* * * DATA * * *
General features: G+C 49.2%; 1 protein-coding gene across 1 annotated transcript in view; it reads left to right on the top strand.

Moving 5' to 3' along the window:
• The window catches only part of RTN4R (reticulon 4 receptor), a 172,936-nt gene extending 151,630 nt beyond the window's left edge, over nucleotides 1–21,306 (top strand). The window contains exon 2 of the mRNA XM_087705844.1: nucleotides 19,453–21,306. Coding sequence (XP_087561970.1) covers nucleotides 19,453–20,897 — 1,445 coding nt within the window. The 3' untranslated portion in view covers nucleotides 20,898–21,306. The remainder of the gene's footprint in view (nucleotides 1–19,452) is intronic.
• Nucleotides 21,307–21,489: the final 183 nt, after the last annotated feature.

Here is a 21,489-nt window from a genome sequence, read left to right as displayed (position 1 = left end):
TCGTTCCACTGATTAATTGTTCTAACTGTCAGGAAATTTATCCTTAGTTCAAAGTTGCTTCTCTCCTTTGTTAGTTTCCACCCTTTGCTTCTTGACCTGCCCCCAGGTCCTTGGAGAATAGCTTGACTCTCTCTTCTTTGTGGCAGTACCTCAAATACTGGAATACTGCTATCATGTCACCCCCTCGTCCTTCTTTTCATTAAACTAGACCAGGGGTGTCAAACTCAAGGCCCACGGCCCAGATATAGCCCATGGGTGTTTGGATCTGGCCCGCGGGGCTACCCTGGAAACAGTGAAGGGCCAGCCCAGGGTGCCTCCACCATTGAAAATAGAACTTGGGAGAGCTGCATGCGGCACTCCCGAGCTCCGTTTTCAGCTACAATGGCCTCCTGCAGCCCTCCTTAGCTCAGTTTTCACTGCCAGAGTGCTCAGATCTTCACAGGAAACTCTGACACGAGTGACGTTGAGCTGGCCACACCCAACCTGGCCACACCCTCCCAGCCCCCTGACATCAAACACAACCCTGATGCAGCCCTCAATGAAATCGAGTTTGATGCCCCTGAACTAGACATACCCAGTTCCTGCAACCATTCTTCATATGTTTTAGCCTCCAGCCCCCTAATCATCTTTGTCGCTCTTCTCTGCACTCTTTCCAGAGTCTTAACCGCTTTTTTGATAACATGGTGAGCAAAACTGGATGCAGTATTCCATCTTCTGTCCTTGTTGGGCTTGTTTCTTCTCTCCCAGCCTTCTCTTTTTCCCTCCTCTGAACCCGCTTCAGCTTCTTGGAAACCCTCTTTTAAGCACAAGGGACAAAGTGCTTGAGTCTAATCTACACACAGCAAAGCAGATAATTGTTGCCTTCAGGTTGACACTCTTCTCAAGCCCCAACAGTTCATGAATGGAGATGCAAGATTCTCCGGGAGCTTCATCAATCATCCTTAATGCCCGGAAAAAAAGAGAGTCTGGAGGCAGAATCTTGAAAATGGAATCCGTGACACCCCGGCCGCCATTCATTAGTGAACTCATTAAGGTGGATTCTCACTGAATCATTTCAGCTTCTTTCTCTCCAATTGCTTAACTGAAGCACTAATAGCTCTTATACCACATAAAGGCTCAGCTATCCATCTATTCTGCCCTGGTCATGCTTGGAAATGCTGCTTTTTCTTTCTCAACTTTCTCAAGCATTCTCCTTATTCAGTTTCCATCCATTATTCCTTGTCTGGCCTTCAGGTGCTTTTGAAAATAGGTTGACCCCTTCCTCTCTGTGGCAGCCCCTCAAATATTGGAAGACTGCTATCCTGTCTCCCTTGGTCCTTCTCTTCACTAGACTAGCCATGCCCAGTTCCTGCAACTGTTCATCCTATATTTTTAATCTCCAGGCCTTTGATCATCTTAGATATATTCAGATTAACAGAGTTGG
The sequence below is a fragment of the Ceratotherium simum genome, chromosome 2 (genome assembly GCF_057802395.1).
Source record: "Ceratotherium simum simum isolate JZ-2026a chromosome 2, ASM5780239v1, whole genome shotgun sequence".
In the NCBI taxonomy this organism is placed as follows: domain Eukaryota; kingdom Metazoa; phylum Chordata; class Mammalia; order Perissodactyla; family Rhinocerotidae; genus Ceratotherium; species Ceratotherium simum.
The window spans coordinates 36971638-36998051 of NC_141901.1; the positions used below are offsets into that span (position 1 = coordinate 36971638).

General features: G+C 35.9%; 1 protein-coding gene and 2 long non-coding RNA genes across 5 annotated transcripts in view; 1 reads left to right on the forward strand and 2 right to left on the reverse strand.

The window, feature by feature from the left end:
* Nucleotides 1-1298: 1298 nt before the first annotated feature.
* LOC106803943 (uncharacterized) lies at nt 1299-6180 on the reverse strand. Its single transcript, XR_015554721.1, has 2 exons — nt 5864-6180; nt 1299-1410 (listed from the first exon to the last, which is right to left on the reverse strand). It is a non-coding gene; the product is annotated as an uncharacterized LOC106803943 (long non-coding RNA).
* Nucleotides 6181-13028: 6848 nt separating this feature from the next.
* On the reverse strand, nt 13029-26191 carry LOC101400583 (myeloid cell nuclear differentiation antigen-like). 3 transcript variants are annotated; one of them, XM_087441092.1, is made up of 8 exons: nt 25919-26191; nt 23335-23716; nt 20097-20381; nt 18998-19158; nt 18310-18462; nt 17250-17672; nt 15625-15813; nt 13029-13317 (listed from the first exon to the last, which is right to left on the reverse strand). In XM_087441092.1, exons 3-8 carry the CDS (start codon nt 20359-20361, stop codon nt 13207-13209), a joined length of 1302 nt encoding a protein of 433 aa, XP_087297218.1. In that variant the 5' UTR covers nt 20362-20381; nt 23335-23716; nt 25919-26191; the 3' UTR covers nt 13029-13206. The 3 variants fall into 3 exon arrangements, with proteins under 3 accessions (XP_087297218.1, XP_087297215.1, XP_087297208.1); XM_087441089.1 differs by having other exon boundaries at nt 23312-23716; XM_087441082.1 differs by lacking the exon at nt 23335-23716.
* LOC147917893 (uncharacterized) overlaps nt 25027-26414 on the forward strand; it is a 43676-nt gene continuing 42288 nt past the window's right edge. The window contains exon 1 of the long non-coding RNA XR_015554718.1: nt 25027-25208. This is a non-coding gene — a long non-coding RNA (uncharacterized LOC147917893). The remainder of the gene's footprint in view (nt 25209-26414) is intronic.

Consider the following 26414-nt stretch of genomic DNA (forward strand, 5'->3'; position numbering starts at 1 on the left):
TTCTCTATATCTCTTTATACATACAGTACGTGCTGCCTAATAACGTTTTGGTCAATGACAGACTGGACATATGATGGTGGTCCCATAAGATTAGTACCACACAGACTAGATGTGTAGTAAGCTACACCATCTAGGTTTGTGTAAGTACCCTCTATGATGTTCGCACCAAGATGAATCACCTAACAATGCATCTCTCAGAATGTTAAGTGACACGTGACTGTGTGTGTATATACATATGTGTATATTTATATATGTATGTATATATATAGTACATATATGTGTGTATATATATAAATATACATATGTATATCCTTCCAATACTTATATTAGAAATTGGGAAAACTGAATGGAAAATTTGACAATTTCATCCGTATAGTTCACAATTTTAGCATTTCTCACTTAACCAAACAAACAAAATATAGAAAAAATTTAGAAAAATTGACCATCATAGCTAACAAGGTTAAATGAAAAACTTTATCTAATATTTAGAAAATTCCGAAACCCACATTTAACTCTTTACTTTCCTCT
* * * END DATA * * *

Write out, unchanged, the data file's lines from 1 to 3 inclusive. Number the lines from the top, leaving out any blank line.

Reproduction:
General features: G+C 49.2%; 1 protein-coding gene across 1 annotated transcript in view; it reads left to right on the top strand.

Moving 5' to 3' along the window:
• The window catches only part of RTN4R (reticulon 4 receptor), a 172,936-nt gene extending 151,630 nt beyond the window's left edge, over nucleotides 1–21,306 (top strand). The window contains exon 2 of the mRNA XM_087705844.1: nucleotides 19,453–21,306. Coding sequence (XP_087561970.1) covers nucleotides 19,453–20,897 — 1,445 coding nt within the window. The 3' untranslated portion in view covers nucleotides 20,898–21,306. The remainder of the gene's footprint in view (nucleotides 1–19,452) is intronic.